SSAS runs multiple queries which result in errors. In this case we can see four of these ExecuteSQL events. All of them are followed by an error in a ReadData event. In this particular case we can see only four ExecuteSQL events. In the real-world, this scenario can get multiple times worse (in my case we saw 4667 queries run against the relational database in a few minutes) leading to a really significant drop in performance.

So, what is happening? According to Akshai, SSAS encounters an error while dealing with the results from the initial SQL query and is trying to recover by sending more queries. In some cases this can result in getting the error in the result set only for some cells.

Luckily, there is an easy way out of this situation (thanks to Greg for providing the tips). SSAS can automatically create an “unknown bucket” for each dimension and can assign to it all measure values which do not correspond to a dimension member. To get this result, we must ensure that each affected partition’s error configuration is set to something similar to:

 

 

 

 

 

 

 

 

 

Note that the KeyErrorAction is ConvertToUnknown, not DiscardRecord (which is the alternative). This must also be coupled with setting up each “incomplete” dimension to include an Unknown member:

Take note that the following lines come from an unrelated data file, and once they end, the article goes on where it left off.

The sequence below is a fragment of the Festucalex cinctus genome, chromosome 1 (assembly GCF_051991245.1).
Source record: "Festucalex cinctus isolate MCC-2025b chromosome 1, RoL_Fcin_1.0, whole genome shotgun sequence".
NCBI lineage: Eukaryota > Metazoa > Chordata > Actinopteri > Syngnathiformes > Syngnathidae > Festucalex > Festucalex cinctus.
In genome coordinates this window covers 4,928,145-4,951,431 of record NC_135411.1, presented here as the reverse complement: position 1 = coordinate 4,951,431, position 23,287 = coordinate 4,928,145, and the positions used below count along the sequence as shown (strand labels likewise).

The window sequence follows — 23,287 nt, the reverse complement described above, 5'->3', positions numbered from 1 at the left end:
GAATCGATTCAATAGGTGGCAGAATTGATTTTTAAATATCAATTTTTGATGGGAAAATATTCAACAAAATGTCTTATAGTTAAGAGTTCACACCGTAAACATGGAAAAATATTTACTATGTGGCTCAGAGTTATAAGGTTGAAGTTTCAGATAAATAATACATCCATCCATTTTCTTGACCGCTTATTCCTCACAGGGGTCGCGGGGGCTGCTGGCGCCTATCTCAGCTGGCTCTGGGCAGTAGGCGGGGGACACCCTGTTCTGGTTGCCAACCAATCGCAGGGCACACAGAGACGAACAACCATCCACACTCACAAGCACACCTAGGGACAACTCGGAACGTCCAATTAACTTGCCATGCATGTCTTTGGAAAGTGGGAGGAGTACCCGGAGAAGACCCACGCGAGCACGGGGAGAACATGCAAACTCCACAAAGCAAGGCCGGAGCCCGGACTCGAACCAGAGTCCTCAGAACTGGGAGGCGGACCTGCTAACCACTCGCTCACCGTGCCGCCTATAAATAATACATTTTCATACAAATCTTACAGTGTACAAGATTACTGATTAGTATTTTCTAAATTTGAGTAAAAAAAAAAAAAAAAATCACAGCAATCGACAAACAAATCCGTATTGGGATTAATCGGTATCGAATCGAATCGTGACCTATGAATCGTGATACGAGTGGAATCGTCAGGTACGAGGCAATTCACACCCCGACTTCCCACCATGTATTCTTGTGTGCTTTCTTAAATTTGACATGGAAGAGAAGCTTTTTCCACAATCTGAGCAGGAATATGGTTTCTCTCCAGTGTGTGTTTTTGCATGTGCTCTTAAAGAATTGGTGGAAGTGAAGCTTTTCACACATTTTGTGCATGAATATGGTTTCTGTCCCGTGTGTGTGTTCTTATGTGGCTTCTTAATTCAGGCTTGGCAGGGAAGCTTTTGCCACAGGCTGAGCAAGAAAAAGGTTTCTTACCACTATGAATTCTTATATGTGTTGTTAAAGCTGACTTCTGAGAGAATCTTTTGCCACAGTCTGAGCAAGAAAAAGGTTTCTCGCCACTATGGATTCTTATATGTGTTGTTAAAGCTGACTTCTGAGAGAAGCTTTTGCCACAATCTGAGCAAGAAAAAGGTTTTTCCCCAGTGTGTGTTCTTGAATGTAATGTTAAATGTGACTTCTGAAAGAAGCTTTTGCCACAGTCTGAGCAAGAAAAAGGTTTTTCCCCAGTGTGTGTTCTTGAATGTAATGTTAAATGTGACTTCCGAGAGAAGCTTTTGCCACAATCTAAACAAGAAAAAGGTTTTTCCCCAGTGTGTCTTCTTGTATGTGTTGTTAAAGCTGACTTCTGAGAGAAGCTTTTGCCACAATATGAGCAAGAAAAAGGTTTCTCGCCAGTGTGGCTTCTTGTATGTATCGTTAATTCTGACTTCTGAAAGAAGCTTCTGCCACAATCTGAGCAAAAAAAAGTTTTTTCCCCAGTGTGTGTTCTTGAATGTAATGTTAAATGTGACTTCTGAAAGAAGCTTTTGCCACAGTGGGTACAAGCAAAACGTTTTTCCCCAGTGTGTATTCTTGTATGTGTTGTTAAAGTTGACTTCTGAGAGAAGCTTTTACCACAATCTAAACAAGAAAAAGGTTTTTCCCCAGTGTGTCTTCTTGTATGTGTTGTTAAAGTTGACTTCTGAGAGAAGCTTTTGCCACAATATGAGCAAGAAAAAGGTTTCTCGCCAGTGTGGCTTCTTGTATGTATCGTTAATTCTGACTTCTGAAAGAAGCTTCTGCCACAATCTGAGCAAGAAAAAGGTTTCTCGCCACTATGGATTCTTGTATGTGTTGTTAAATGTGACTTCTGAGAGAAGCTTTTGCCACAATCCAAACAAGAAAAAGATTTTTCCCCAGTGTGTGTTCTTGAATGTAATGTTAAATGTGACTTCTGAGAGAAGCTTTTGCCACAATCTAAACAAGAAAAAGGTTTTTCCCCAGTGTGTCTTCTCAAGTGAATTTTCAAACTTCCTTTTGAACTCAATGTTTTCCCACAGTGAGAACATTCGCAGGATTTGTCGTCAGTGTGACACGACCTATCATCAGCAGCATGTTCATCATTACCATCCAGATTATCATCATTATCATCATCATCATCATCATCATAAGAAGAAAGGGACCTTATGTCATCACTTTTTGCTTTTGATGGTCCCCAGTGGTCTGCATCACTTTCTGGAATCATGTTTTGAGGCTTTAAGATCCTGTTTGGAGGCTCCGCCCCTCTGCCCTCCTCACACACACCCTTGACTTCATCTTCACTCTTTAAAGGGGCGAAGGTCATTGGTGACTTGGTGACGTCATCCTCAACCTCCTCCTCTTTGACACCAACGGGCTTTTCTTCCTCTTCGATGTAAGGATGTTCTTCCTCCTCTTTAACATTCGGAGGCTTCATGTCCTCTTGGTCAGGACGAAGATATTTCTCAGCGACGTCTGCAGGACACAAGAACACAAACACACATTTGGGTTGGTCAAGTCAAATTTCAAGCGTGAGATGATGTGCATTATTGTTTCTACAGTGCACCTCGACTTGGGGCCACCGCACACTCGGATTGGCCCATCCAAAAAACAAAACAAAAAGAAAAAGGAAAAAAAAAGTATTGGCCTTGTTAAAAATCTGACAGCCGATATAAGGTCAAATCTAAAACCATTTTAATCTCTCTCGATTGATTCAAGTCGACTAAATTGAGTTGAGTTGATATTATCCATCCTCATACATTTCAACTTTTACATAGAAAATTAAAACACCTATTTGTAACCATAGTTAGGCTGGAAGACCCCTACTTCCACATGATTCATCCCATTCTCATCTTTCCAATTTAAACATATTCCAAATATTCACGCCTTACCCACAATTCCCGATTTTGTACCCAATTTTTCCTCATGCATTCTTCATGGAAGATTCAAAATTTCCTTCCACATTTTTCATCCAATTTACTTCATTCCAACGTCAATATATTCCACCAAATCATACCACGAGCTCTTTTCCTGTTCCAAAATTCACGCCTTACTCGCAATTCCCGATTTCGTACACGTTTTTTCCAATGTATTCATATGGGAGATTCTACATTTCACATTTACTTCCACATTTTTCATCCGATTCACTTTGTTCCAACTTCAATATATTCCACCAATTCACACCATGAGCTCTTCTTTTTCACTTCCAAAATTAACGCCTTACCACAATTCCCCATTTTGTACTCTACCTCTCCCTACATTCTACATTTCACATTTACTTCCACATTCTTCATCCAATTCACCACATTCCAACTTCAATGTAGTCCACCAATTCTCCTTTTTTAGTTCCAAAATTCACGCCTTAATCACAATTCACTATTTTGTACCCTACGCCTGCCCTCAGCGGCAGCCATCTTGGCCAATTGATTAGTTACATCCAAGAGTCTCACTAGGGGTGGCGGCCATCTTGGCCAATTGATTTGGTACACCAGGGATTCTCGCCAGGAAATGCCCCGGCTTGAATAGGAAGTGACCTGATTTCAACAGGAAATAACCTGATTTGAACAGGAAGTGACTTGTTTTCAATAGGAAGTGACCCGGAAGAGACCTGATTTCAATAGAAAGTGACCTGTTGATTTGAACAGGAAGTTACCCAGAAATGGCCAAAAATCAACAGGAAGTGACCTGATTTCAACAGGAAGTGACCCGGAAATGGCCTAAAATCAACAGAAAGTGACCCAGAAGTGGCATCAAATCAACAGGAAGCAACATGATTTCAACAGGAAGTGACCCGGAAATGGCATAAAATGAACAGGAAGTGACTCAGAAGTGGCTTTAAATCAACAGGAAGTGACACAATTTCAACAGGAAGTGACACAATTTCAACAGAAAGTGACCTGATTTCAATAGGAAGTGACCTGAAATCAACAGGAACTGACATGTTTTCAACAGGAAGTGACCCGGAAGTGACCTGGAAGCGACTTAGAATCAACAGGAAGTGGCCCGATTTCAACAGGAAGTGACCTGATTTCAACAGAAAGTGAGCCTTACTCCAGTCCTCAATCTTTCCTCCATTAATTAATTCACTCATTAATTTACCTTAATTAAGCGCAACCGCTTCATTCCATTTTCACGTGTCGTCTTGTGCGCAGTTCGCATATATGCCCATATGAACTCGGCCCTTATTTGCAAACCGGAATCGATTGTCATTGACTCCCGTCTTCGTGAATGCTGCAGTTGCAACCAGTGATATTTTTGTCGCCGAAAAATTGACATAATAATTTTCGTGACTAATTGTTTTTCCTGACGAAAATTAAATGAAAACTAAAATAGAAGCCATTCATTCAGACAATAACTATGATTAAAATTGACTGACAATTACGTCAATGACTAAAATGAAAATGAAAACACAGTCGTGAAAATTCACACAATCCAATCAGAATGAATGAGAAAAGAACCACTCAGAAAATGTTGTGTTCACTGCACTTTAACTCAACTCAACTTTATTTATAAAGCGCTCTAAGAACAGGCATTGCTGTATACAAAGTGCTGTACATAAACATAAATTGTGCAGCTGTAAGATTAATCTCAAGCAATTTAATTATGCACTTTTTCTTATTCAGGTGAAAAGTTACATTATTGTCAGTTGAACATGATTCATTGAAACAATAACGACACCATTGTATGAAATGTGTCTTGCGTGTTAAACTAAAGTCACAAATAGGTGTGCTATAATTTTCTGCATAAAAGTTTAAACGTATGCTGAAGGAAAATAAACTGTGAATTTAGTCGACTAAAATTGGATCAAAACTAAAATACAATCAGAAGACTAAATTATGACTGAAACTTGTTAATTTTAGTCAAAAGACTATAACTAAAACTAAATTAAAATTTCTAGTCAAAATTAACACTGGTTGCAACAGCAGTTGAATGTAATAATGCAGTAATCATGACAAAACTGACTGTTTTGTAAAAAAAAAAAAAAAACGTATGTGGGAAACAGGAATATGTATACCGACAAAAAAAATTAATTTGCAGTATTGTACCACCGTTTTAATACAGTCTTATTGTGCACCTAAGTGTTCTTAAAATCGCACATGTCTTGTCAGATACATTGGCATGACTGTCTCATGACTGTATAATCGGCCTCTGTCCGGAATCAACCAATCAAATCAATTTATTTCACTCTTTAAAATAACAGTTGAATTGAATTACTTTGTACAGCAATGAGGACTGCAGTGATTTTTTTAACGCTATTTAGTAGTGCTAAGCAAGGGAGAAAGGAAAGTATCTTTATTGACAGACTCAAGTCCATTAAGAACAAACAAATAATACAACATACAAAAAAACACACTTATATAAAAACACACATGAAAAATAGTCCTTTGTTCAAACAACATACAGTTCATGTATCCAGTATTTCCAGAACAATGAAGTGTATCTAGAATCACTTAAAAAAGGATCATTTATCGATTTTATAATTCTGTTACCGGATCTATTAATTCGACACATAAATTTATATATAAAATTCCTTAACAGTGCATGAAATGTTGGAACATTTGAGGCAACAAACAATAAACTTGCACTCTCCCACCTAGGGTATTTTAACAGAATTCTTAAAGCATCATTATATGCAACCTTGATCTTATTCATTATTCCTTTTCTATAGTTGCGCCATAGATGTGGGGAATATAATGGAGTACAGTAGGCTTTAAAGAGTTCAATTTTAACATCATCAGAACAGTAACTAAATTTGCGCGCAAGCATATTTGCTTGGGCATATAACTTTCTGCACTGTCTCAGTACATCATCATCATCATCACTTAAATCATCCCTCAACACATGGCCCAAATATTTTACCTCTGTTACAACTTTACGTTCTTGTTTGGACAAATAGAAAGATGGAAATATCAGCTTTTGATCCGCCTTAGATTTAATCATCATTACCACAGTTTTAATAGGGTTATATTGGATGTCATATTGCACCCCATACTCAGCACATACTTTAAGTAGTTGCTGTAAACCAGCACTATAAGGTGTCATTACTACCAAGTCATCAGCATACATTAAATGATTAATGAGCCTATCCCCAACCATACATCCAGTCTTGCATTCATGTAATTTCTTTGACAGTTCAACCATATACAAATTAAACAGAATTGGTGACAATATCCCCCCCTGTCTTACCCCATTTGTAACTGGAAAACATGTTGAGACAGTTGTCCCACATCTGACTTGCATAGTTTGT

It does not matter whether the UnknownMember is Visible or Hidden, as long as it is not None.

Back to our scenario. After setting these properties on the dimension and the partition I processed the SSAS database again and executed the query. The result:

 

 

 

and the profiler trace:

 

As we can see we eliminated the multiple queries. If we do not want to see the Unknown amount in the cube we can use a scope assignment:

 

 

Coupled with making the UnknownMember Hidden, we can completely obliterate traces of our underlying RI issues. Unless our users check the numbers, but then we can blame whoever designed the datamart! 🙂

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Custom Groups in Excel 2007 – Error

I just finished digging around a particular issue with Excel 2007 (some versions) and SSAS Pivot Tables. In brief, the issue was that a user could not use the custom groups functionality which Excel provides because she got an error saying:

“The query did not run, or the database table could not be opened. Check the database server or contact your administrator. Make sure the external database is available and hasn’t been moved or reorganized, then try the operation again.”